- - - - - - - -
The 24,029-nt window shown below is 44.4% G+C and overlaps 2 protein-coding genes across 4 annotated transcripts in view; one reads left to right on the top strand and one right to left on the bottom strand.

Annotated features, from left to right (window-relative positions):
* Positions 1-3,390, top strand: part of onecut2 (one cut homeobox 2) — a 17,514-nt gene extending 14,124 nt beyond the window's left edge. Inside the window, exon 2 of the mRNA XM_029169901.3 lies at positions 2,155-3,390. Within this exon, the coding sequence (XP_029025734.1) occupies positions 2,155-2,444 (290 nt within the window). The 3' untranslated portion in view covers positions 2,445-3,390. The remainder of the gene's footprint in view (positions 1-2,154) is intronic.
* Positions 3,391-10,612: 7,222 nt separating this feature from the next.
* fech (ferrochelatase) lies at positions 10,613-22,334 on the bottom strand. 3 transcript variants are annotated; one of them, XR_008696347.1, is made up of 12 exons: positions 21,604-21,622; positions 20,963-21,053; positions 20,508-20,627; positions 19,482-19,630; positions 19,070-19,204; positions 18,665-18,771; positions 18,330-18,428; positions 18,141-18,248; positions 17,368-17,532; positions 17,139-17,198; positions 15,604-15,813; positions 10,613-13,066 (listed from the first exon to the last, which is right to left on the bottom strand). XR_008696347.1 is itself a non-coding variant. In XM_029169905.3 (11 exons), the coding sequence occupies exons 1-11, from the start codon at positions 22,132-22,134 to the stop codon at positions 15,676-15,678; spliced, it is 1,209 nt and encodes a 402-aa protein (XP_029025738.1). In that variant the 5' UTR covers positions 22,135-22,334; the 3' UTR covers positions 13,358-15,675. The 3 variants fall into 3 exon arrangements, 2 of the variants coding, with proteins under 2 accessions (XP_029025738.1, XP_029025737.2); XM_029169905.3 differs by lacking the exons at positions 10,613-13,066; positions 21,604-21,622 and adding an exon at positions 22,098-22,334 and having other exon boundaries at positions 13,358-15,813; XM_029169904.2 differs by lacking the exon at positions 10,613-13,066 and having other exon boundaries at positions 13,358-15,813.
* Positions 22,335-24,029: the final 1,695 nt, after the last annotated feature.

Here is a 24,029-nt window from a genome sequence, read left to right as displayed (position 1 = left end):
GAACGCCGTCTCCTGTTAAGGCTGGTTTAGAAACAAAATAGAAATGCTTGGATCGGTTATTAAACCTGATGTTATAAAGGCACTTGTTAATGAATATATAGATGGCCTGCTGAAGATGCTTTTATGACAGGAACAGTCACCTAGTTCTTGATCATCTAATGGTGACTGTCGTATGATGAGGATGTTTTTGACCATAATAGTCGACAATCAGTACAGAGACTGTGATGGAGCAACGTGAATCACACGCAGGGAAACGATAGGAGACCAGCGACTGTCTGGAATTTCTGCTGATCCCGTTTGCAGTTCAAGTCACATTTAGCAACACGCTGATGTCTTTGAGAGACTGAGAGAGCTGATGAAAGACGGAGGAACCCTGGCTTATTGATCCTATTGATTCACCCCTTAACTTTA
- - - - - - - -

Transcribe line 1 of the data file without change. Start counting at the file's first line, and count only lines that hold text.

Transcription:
The 24,029-nt window shown below is 44.4% G+C and overlaps 2 protein-coding genes across 4 annotated transcripts in view; one reads left to right on the top strand and one right to left on the bottom strand.